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Content - Swiss technology for Japanese solar modules

  • June 01, 2018

Swiss technology for Japanese solar modules

Tokyo (SCCIJ) – Panasonic, producer of one of the most efficient commercial solar cells on the global market, will integrate the “smartwire” connection technology of Meyer Burger in the manufacture of its solar modules. According to the leading photovoltaics manufacturing equipment supplier from Gwatt, Switzerland, this integration is supposed to boost the performance of the Panasonic cells and modules. The unique technology of Meyer Burger can also help to reduce the production cost of Panasonic’s solar modules which is very efficient, but also relatively expensive.

Swiss photovoltaic technology

Unique heterojunction structure

Panasonic produced solar modules with the brand name “HIT” that have a unique silicon heterojunction structure composed of crystalline silicon substrate and amorphous silicon layers. This technology performs the junction formation needed for solar cells by surrounding the crystalline silicon wafer with an amorphous silicon layer.  

Its high passivation capability compensates for multiple defects that occur around the surface of the silicon wafer. With industry leading conversion efficiency and excellent temperature coefficient characteristics, Panasonic achieves high power generation even in a limited space.  

Meyer Burger offered technology

This heterojunction design is not new. Sanyo (now Panasonic) first pushed this technology into mass production achieving around 20 percent cell efficiency. Recently, Panasonic demonstrated efficiencies of 24.7 percent on laboratory scale cells. With the discontinuation of the basic technology patent, heterojunction technology was opened to the public in 2010. The Swiss photovoltaic equipment supplier has been offering this appealing technology as a high performance key technology in the photovoltaic value chain. 

Meyer Burger’s ground-breaking SmartWire Connection Technology employs an innovative foil-wire electrode with up to 24 perfectly aligned wires to connect solar cells. The resulting dense wire contact matrix enables such modules to easily cope with the increased power extraction necessary for today’s high efficiency heterojunction solar cells thereby delivering an increased performance yield in such solar modules.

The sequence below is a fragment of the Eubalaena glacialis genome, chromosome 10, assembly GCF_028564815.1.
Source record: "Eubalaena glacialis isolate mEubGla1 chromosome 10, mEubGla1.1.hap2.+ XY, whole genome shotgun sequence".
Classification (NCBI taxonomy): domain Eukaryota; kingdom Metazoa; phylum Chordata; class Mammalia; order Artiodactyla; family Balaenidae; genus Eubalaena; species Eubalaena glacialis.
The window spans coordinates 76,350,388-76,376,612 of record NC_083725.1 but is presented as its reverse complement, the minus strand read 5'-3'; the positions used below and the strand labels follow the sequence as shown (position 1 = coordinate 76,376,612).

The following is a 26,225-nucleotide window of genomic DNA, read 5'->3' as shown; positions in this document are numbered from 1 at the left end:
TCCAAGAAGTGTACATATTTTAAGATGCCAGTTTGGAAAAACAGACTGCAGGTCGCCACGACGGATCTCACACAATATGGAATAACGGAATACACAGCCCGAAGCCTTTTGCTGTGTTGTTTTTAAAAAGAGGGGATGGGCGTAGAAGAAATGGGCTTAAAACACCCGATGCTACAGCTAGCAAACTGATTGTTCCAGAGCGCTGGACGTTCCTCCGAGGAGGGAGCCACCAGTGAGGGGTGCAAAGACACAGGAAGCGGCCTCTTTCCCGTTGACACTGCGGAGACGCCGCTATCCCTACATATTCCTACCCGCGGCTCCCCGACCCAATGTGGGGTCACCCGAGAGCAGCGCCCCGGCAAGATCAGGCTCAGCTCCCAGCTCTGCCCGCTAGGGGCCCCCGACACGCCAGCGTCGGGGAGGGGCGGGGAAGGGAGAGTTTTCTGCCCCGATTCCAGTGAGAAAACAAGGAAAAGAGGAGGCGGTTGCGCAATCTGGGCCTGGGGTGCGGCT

More strength, less cost

The resulting structure of these modules significantly strengthens their stability and enhances their lifetime. This powerful combination of higher energy yield, longer module lifetime and lower manufacturing costs makes the Swiss solution the most cost effective method of connecting solar cells on the market today.  

Thus, by implementing Meyer Burger’s SmartWire Connection technology to connect its HIT cells, Panasonic expects to further increase the strength of its high efficiency solar modules. Also, the technology is said to reduce silver consumption per heterojunction solar module by over 50 percent, which in turn reduces production costs for the relatively expensive heterojunction modules.  

Production integration to start soon

Panasonic has started to supply HIT cells with partners in addition to solar modules. The delivery and installation of Meyer Burger’s SmartWire connection equipment at Panasonic’s R&D facility located in Osaka, Japan are planned in the second quarter of 2018 and are an initial step towards extending the adoption of SmartWire Connection Technology to other manufacturing locations. 

Also, Meyer Burger’s so-called ‘SmartWire’ technology has already been adopted by new entrants, transitioning from amorphous silicon thin-film module production to heterojunction, as the technology is a low-temperature solution, required for heterojunction cells using amorphous silicon layers on the front and backside of the cell.  

 

Text: SCCIJ with material of Meyer Burger; Photo: Meyer Burger

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